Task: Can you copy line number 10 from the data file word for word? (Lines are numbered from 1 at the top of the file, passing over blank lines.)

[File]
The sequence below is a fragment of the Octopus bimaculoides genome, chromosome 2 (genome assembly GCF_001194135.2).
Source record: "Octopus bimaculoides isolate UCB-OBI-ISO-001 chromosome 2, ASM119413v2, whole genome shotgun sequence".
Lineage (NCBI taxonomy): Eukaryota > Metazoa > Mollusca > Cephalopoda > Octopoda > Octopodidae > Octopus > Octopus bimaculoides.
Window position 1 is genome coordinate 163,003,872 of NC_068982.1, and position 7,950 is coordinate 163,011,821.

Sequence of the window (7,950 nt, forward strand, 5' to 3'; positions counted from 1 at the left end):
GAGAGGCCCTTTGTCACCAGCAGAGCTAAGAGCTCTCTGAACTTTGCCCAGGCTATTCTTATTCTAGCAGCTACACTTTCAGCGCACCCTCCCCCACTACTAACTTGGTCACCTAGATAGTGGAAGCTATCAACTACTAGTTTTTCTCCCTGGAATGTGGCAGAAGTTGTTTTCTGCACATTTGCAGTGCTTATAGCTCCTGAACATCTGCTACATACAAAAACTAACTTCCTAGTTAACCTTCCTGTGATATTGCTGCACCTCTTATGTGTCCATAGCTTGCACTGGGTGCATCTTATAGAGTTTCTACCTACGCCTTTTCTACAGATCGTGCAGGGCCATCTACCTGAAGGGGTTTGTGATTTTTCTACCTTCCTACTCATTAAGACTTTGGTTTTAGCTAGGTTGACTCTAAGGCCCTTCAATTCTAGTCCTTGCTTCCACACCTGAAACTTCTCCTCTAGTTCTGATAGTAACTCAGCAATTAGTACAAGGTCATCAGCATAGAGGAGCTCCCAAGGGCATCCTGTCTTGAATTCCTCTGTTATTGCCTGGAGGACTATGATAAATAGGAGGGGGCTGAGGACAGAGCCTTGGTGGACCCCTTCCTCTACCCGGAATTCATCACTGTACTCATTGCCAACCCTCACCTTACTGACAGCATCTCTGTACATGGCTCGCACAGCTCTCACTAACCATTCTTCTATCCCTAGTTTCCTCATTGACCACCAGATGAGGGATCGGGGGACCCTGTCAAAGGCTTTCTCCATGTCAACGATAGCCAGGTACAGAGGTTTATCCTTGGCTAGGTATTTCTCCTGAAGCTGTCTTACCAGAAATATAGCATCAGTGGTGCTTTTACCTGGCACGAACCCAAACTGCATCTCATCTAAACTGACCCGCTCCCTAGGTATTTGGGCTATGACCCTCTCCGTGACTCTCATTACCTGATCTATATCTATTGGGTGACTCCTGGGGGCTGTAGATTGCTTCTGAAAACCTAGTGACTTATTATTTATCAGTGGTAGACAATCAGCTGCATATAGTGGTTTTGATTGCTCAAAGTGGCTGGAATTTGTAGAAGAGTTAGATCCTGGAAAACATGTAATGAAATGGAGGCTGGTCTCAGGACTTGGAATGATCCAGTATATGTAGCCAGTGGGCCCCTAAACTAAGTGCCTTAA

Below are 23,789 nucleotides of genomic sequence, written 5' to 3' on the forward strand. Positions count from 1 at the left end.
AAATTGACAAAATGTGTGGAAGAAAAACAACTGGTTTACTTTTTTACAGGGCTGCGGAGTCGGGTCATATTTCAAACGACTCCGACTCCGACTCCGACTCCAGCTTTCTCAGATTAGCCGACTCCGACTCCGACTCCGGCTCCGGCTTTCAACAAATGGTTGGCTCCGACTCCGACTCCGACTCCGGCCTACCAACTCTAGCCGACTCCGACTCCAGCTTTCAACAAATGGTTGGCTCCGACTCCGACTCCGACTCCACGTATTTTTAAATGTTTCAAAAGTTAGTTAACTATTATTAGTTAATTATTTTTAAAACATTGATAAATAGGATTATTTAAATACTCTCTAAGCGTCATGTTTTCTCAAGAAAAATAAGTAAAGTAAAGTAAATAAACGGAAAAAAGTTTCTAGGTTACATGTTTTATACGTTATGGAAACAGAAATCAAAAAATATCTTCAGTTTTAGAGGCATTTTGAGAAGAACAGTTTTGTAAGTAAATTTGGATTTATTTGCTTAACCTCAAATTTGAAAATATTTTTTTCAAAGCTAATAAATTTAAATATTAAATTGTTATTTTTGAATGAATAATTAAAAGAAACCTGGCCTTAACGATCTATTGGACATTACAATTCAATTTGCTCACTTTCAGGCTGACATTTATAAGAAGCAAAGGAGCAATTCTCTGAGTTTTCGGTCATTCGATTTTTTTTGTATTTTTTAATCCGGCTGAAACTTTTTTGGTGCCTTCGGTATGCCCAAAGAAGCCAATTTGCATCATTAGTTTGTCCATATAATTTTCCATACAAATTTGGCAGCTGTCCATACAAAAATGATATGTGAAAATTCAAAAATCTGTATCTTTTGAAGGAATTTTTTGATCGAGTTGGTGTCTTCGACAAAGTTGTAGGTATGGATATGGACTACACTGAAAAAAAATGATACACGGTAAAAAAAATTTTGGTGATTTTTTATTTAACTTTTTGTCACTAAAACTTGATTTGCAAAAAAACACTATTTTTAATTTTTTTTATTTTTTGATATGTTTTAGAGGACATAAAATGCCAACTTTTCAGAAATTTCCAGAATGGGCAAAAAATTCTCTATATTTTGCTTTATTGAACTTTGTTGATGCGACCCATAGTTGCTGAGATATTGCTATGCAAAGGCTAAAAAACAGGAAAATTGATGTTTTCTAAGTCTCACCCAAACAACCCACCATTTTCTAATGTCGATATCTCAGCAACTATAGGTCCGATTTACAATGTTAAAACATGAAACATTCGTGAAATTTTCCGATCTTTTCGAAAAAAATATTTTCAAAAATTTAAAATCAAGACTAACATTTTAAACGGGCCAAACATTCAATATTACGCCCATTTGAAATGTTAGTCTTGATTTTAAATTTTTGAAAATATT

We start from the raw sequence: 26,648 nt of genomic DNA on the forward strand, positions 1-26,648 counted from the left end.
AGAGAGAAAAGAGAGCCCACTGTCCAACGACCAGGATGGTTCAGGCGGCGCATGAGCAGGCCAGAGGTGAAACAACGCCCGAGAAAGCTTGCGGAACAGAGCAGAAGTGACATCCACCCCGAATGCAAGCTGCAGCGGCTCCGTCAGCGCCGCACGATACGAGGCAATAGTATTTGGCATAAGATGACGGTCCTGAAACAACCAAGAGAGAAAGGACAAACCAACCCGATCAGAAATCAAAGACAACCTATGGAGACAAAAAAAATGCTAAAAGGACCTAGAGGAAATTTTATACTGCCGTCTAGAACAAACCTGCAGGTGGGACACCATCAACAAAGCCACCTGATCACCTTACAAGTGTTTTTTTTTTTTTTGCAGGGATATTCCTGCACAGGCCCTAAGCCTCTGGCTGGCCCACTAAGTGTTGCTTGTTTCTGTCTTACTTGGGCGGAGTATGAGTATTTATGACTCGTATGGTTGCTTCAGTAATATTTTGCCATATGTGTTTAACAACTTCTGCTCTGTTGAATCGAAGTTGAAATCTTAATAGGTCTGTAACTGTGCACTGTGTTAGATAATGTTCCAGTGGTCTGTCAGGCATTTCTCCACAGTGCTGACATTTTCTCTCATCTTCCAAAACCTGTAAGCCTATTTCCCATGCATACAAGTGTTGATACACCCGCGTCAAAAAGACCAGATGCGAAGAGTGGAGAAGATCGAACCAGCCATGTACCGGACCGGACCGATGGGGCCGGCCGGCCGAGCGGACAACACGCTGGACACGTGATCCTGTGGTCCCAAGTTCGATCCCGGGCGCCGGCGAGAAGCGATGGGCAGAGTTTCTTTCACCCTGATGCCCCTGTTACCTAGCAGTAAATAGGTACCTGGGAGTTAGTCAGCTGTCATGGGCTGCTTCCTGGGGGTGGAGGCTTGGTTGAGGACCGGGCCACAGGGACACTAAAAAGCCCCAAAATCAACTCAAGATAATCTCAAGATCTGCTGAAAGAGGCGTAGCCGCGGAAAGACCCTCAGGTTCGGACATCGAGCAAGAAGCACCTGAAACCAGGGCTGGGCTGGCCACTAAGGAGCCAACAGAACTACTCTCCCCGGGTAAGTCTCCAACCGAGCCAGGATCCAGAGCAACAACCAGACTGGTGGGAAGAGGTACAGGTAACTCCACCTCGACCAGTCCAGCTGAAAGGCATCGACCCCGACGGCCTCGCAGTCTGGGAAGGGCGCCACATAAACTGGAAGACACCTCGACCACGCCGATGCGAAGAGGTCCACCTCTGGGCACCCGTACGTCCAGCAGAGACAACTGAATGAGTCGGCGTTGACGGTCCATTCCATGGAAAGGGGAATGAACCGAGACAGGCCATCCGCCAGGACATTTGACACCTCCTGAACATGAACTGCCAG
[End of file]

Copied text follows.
AGAGAGAAAAGAGAGCCCACTGTCCAACGACCAGGATGGTTCAGGCGGCGCATGAGCAGGCCAGAGGTGAAACAACGCCCGAGAAAGCTTGCGGAACAGAGCAGAAGTGACATCCACCCCGAATGCAAGCTGCAGCGGCTCCGTCAGCGCCGCACGATACGAGGCAATAGTATTTGGCATAAGATGACGGTCCTGAAACAACCAAGAGAGAAAGGACAAACCAACCCGATCAGAAATCAAAGACAACCTATGGAGACAAAAAAAATGCTAAAAGGACCTAGAGGAAATTTTATACTGCCGTCTAGAACAAACCTGCAGGTGGGACACCATCAACAAAGCCACCTGATCACCTTACAAGTGTTTTTTTTTTTTTTGCAGGGATATTCCTGCACAGGCCCTAAGCCTCTGGCTGGCCCACTAAGTGTTGCTTGTTTCTGTCTTACTTGGGCGGAGTATGAGTATTTATGACTCGTATGGTTGCTTCAGTAATATTTTGCCATATGTGTTTAACAACTTCTGCTCTGTTGAATCGAAGTTGAAATCTTAATAGGTCTGTAACTGTGCACTGTGTTAGATAATGTTCCAGTGGTCTGTCAGGCATTTCTCCACAGTGCTGACATTTTCTCTCATCTTCCAAAACCTGTAAGCCTATTTCCCATGCATACAAGTGTTGATACACCCGCGTCAAAAAGACCAGATGCGAAGAGTGGAGAAGATCGAACCAGCCATGTACCGGACCGGACCGATGGGGCCGGCCGGCCGAGCGGACAACACGCTGGACACGTGATCCTGTGGTCCCAAGTTCGATCCCGGGCGCCGGCGAGAAGCGATGGGCAGAGTTTCTTTCACCCTGATGCCCCTGTTACCTAGCAGTAAATAGGTACCTGGGAGTTAGTCAGCTGTCATGGGCTGCTTCCTGGGGGTGGAGGCTTGGTTGAGGACCGGGCCACAGGGACACTAAAAAGCCCCAAAATCAACTCAAGATAATCTCAAGATCTGCTGAAAGAGGCGTAGCCGCGGAAAGACCCTCAGGTTCGGACATCGAGCAAGAAGCACCTGAAACCAGGGCTGGGCTGGCCACTAAGGAGCCAACAGAACTACTCTCCCCGGGTAAGTCTCCAACCGAGCCAGGATCCAGAGCAACAACCAGACTGGTGGGAAGAGGTACAGGTAACTCCACCTCGACCAGTCCAGCTGAAAGGCATCGACCCCGACGGCCTCGCAGTCTGGGAAGGGCGCCACATAAACTGGAAGACACCTCGACCACGCCGATGCGAAGAGGTCCACCTCTGGGCACCCGTACGTCCAGCAGAGACAACTGAATGAGTCGGCGTTGACGGTCCATTCCATGGAAAGGGGAATGAACCGAGACAGGCCATCCGCCAGGACATTTGACACCTCCTGAACATGAACTGCCAG